Protected: 7 Houseplant Care Tips
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1. Let there be light
Light level ranges from the dimness of a north-facing window to a bright conservatory awash in sunlight. If no location in your house is bright enough for a favourite plant, invest in a lighted plant stand.
3. Be aware of temperature differences
Place plants around the house based on the temperature of each room. Close the door of a spare room in winter to create a cooler environment, or set up a mini-greenhouse for plants that like very moist, warm conditions. Two things to avoid with all plants: heating registers in winter and drafty locations any time of year.
4. Take note of special needs
Remember that some plants can’t set flowers without long nights or cooler temperatures at night, meaning you may have to move them daily or otherwise accommodate their special needs.
5. Know your plants’ growth cycles
Many houseplants do just fine if they get the same care year in and year out, but others need a regular period of rest or dormancy. Poinsettias, for example, leaf out and flower, but then want cutting back and some “time off.” Cyclamen and gloxinia are other common houseplants that appreciate an annual vacation. Most houseplants aren’t that particular, but if you want them to last a long time, learn your plants’ unique growth cycles.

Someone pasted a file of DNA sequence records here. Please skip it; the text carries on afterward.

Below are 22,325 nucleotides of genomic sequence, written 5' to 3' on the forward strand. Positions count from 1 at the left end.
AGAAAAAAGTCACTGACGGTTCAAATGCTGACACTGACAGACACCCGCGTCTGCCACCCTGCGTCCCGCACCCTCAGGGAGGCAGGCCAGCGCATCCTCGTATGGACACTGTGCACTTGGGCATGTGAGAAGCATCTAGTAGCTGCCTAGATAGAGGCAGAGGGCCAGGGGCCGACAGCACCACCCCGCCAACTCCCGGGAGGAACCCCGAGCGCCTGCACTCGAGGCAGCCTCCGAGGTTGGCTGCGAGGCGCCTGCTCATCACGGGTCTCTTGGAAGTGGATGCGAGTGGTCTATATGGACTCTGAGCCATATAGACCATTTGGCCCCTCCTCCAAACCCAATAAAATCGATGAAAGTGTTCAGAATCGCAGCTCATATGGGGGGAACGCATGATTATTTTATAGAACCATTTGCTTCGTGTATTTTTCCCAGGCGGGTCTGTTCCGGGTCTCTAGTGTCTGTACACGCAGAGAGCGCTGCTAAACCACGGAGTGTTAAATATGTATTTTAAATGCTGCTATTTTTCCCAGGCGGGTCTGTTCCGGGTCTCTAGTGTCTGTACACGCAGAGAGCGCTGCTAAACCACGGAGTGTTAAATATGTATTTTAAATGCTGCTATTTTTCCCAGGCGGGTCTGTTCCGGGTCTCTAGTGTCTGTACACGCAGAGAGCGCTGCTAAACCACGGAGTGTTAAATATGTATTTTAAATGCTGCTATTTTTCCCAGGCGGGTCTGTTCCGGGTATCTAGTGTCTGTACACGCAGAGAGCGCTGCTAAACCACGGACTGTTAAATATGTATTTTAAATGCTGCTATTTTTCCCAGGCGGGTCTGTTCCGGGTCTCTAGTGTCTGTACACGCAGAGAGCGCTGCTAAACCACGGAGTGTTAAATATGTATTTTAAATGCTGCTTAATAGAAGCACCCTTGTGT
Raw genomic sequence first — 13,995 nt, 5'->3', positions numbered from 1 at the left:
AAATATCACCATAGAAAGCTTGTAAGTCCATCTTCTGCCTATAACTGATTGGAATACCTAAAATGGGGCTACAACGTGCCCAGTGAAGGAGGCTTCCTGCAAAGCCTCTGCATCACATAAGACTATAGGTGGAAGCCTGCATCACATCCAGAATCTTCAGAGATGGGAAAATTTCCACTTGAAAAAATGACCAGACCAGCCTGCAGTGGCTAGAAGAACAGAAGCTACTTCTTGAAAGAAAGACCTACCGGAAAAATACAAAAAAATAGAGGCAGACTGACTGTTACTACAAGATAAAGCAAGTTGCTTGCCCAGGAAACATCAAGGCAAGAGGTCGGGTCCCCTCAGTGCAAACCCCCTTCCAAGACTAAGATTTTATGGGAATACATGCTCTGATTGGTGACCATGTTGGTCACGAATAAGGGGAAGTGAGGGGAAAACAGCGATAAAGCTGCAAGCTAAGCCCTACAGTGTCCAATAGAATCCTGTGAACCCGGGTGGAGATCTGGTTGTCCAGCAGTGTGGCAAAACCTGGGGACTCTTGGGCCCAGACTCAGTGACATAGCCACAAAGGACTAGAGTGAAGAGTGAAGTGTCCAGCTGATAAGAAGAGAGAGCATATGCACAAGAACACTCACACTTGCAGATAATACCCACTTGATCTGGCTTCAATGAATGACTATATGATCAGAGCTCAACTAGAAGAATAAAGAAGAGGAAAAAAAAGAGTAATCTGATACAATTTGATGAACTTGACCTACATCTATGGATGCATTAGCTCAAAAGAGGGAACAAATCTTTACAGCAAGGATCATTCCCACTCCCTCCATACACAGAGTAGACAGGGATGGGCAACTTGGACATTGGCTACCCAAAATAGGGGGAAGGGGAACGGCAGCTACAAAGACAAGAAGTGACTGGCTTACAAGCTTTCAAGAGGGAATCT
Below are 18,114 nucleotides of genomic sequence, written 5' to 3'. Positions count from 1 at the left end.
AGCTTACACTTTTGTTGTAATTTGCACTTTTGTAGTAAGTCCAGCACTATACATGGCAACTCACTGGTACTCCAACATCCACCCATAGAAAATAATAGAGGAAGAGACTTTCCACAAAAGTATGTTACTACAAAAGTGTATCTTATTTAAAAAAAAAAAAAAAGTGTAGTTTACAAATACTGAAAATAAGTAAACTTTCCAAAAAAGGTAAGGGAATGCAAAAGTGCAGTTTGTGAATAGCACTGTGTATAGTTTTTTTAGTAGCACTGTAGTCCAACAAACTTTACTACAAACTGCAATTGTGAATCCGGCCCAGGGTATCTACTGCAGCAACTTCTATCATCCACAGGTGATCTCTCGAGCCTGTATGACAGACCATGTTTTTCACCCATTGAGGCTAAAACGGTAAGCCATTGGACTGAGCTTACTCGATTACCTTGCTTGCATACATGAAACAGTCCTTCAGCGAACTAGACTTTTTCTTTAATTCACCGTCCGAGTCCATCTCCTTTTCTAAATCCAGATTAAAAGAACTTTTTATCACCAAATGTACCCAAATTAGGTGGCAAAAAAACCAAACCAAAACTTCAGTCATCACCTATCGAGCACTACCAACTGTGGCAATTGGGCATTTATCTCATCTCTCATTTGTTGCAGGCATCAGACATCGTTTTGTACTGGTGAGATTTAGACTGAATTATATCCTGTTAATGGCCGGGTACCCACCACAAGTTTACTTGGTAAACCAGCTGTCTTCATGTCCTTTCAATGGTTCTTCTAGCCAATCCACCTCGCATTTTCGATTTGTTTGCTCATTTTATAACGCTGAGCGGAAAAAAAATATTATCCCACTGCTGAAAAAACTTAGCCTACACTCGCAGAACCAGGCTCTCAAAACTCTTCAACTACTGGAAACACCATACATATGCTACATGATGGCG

6. Don’t be overprotective
It’s possible to give your houseplants too much care. More houseplants die from overwatering than underwatering. Likewise, overfeeding can burn delicate plant roots, and applying food to a dormant plant forces growth at the wrong time of the year. Of course, a lack of water and food is also bad. Excesses of both kinds stress plants, leaving them prone to pest and disease infestation and increasing mortality. To keep houseplants thriving year after year, try to strike the right balance between smothering and neglect.
7. Watch out for pests
Give your houseplants the once-over once a month. In the protected environment of a house, insect populations can explode seemingly overnight. Aphids, mealybugs, and scale are just a few of the insect pests that regularly plague houseplants. Once a month, check your plants for unwanted guests by looking under leaves, along stems, and on the soil surface for bugs themselves, as well as egg masses, insect droppings, or anything else unusual.